The fishing license obtained by U.S. Senate candidate Kelly Tshibaka in 2019 was a one-day fishing license, something only sold to non-residents.
Or was it?
In one place on the license, it’s a one-day license, while in another place on the license it says it is a resident license. Those two classifications can’t coexist.
The tangled question came up this weekend as to whether Tshibaka, running against U.S. Sen. Lisa Murkowski, was entitled to fish on a resident license in the Kenai Classic invitational in 2019, as she had only returned to the state eight months prior, and a person must live in the state for 12 consecutive months before applying for a resident fishing license.
The mistakes on the license were spotted by a sharp-eyed Must Read Alaska reader, who noted that, “If you look at the bottom of the license there is a block for a date and time. Those are only used for non resident licenses. It is clear to me that that license was valid ONLY for August 23, 2019 beginning at 0600. Someone punched the incorrect box but that box is NEVER punched by the license holder.” He asked for a clarification in a followup story.
Indeed, at the top of the license, it appears that the wrong box was punched with the special fish-shaped punch. It says “RES $29 Sport Fish,” information that contradicts what the vendor had written at the bottom of the license, indicating only a single day of fishing was allowed on the permit.
The other information on the license, however, shows that Tshibaka’s residency was 15 years and 8 months, which is literally accurate, but since she didn’t live in Alaska consecutively for the prior 12 months, she made a mistake in filling out the permit to take part in the charitable event, which raises millions of dollars for fish habitat restoration and conservation on the Kenai River.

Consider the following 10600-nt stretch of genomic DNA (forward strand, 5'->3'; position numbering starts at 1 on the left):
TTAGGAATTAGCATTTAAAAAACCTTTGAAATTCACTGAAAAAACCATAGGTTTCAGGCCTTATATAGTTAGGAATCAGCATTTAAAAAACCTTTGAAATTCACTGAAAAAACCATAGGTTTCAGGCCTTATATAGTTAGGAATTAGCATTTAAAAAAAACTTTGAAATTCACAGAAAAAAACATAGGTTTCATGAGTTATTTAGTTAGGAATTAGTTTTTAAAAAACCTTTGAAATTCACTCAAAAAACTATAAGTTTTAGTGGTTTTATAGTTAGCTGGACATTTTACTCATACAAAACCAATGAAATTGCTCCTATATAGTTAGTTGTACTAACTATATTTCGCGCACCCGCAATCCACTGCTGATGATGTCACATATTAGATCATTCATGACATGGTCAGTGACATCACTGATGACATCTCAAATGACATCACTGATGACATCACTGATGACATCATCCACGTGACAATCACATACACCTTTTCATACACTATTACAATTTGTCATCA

The intent of the residency permit is to distinguish those who live here and plan to stay from those who come from out of state and are only here to fish, and then leave.
As a rising political figure, such matters can become lightning rods for criticism. The media went after Joe Miller in 2010 for obtaining a resident hunting and fishing license shortly after he returned from college at Yale University. Miller ran against Murkowski and won in the primary, but lost after she launched a write-in campaign for the general. The mainstream media was merciless about that residency license.
On the online application, the Alaska Department of Fish and Game notes, “Alaska Resident per AS 16.05.415(a): “resident” means a person (including an alien) who is physically present in Alaska with the intent to remain indefinitely and make a home here, has maintained that person’s domicile in Alaska for the 12 consecutive months immediately preceding this application for a license, and is not claiming residency or obtaining benefits under a claim of residency in another state, territory, or country; a member of the military service or U.S. Coast Guard who has been stationed in Alaska for the 12 consecutive months immediately preceding this application for a license; or a dependent of a resident member of the military service or U.S. Coast Guard who has lived in Alaska for the 12 consecutive months immediately preceding this application for a license. A person who does not otherwise qualify as a resident may not qualify by virtue of an interest in an Alaska business.”
But those who get licenses in the field don’t typically see that description. Tshibaka was attending the classic as a state official, at the time the commissioner of the Department of Administration. Her main role there was to get educated on the conservation and other work being done by the Kenai River Sportsfishing Association, and to learn about the importance of the Kenai salmon runs to the communities of the Kenai Peninsula.
On the Fish and Game website, it states: “Short-term non-resident fishing licenses are valid for only 1, 3, 7, or 14 days.” That is arguably the license she had when she attended the charitable event in 2019, according to some sports fishing experts.